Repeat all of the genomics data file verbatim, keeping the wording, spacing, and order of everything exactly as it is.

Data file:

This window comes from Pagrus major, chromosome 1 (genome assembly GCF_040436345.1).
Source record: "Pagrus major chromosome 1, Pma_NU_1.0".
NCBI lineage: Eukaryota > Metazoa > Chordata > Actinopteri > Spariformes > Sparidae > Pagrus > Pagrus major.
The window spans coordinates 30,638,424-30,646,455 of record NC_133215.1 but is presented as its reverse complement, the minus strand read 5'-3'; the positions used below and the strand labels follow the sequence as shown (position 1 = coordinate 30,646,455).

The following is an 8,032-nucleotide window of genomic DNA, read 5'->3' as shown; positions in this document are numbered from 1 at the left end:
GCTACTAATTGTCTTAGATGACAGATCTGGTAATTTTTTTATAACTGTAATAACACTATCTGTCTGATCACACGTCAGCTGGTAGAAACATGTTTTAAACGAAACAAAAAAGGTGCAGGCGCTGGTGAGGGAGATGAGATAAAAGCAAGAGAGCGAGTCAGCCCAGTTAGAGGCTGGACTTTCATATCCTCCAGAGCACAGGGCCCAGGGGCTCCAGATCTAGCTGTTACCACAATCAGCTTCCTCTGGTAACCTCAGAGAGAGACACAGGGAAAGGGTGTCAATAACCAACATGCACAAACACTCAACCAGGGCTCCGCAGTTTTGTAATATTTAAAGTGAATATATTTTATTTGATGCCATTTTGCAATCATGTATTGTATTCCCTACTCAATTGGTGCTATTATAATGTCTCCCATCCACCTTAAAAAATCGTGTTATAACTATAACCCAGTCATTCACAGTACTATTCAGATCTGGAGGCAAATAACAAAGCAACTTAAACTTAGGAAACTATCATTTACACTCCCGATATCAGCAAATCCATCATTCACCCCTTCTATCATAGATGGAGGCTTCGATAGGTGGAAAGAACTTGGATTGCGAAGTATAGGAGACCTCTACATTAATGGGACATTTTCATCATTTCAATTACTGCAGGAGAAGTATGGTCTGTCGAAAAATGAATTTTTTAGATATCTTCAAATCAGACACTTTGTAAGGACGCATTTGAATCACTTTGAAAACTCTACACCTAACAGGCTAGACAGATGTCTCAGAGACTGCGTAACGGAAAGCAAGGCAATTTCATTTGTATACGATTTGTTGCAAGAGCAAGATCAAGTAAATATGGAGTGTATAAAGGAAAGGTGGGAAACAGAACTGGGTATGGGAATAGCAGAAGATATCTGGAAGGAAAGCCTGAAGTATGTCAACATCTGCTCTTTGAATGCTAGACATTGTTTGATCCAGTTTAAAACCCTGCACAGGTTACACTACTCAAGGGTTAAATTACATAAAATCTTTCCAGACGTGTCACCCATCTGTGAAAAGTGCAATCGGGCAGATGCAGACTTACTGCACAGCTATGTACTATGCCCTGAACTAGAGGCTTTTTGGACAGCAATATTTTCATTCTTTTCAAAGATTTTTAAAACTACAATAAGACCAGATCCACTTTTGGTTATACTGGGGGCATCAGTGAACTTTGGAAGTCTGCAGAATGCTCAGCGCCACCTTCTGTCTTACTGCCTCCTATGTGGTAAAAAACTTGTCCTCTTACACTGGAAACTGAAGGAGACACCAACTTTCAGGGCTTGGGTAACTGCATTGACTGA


This window comes from Pagrus major, chromosome 1 (genome assembly GCF_040436345.1).
Source record: "Pagrus major chromosome 1, Pma_NU_1.0".
NCBI lineage: Eukaryota > Metazoa > Chordata > Actinopteri > Spariformes > Sparidae > Pagrus > Pagrus major.
The window spans coordinates 30,638,424-30,646,455 of record NC_133215.1 but is presented as its reverse complement, the minus strand read 5'-3'; the positions used below and the strand labels follow the sequence as shown (position 1 = coordinate 30,646,455).

The following is an 8,032-nucleotide window of genomic DNA, read 5'->3' as shown; positions in this document are numbered from 1 at the left end:
GCTACTAATTGTCTTAGATGACAGATCTGGTAATTTTTTTATAACTGTAATAACACTATCTGTCTGATCACACGTCAGCTGGTAGAAACATGTTTTAAACGAAACAAAAAAGGTGCAGGCGCTGGTGAGGGAGATGAGATAAAAGCAAGAGAGCGAGTCAGCCCAGTTAGAGGCTGGACTTTCATATCCTCCAGAGCACAGGGCCCAGGGGCTCCAGATCTAGCTGTTACCACAATCAGCTTCCTCTGGTAACCTCAGAGAGAGACACAGGGAAAGGGTGTCAATAACCAACATGCACAAACACTCAACCAGGGCTCCGCAGTTTTGTAATATTTAAAGTGAATATATTTTATTTGATGCCATTTTGCAATCATGTATTGTATTCCCTACTCAATTGGTGCTATTATAATGTCTCCCATCCACCTTAAAAAATCGTGTTATAACTATAACCCAGTCATTCACAGTACTATTCAGATCTGGAGGCAAATAACAAAGCAACTTAAACTTAGGAAACTATCATTTACACTCCCGATATCAGCAAATCCATCATTCACCCCTTCTATCATAGATGGAGGCTTCGATAGGTGGAAAGAACTTGGATTGCGAAGTATAGGAGACCTCTACATTAATGGGACATTTTCATCATTTCAATTACTGCAGGAGAAGTATGGTCTGTCGAAAAATGAATTTTTTAGATATCTTCAAATCAGACACTTTGTAAGGACGCATTTGAATCACTTTGAAAACTCTACACCTAACAGGCTAGACAGATGTCTCAGAGACTGCGTAACGGAAAGCAAGGCAATTTCATTTGTATACGATTTGTTGCAAGAGCAAGATCAAGTAAATATGGAGTGTATAAAGGAAAGGTGGGAAACAGAACTGGGTATGGGAATAGCAGAAGATATCTGGAAGGAAAGCCTGAAGTATGTCAACATCTGCTCTTTGAATGCTAGACATTGTTTGATCCAGTTTAAAACCCTGCACAGGTTACACTACTCAAGGGTTAAATTACATAAAATCTTTCCAGACGTGTCACCCATCTGTGAAAAGTGCAATCGGGCAGATGCAGACTTACTGCACAGCTATGTACTATGCCCTGAACTAGAGGCTTTTTGGACAGCAATATTTTCATTCTTTTCAAAGATTTTTAAAACTACAATAAGACCAGATCCACTTTTGGTTATACTGGGGGCATCAGTGAACTTTGGAAGTCTGCAGAATGCTCAGCGCCACCTTCTGTCTTACTGCCTCCTATGTGGTAAAAAACTTGTCCTCTTACACTGGAAACTGAAGGAGACACCAACTTTCAGGGCTTGGGTAACTGCATTGACTGA